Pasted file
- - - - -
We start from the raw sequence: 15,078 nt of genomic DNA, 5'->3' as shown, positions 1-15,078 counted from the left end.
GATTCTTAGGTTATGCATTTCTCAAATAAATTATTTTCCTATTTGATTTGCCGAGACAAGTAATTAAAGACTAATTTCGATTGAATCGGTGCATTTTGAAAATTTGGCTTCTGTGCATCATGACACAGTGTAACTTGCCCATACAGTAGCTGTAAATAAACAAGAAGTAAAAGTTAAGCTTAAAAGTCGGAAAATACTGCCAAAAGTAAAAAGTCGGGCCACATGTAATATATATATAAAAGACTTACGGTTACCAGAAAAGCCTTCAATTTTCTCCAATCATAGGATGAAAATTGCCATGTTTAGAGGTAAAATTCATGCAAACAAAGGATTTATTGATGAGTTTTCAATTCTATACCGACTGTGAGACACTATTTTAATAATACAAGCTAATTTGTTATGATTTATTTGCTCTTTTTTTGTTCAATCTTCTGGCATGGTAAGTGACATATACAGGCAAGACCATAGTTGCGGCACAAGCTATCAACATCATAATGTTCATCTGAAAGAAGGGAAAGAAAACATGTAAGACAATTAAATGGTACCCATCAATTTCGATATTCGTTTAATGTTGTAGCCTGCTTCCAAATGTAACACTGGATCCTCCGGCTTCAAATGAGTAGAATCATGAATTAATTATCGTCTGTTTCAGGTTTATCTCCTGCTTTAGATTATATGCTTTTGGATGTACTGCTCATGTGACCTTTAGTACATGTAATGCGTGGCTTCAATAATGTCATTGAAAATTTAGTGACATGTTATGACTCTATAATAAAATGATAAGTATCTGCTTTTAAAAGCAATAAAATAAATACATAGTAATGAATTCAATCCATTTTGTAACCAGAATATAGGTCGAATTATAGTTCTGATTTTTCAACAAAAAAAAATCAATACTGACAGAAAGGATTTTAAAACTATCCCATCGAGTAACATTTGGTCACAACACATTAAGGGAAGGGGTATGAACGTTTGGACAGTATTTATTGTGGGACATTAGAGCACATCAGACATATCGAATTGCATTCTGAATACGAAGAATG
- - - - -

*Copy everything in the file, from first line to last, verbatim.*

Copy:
We start from the raw sequence: 15,078 nt of genomic DNA, 5'->3' as shown, positions 1-15,078 counted from the left end.
GATTCTTAGGTTATGCATTTCTCAAATAAATTATTTTCCTATTTGATTTGCCGAGACAAGTAATTAAAGACTAATTTCGATTGAATCGGTGCATTTTGAAAATTTGGCTTCTGTGCATCATGACACAGTGTAACTTGCCCATACAGTAGCTGTAAATAAACAAGAAGTAAAAGTTAAGCTTAAAAGTCGGAAAATACTGCCAAAAGTAAAAAGTCGGGCCACATGTAATATATATATAAAAGACTTACGGTTACCAGAAAAGCCTTCAATTTTCTCCAATCATAGGATGAAAATTGCCATGTTTAGAGGTAAAATTCATGCAAACAAAGGATTTATTGATGAGTTTTCAATTCTATACCGACTGTGAGACACTATTTTAATAATACAAGCTAATTTGTTATGATTTATTTGCTCTTTTTTTGTTCAATCTTCTGGCATGGTAAGTGACATATACAGGCAAGACCATAGTTGCGGCACAAGCTATCAACATCATAATGTTCATCTGAAAGAAGGGAAAGAAAACATGTAAGACAATTAAATGGTACCCATCAATTTCGATATTCGTTTAATGTTGTAGCCTGCTTCCAAATGTAACACTGGATCCTCCGGCTTCAAATGAGTAGAATCATGAATTAATTATCGTCTGTTTCAGGTTTATCTCCTGCTTTAGATTATATGCTTTTGGATGTACTGCTCATGTGACCTTTAGTACATGTAATGCGTGGCTTCAATAATGTCATTGAAAATTTAGTGACATGTTATGACTCTATAATAAAATGATAAGTATCTGCTTTTAAAAGCAATAAAATAAATACATAGTAATGAATTCAATCCATTTTGTAACCAGAATATAGGTCGAATTATAGTTCTGATTTTTCAACAAAAAAAAATCAATACTGACAGAAAGGATTTTAAAACTATCCCATCGAGTAACATTTGGTCACAACACATTAAGGGAAGGGGTATGAACGTTTGGACAGTATTTATTGTGGGACATTAGAGCACATCAGACATATCGAATTGCATTCTGAATACGAAGAATG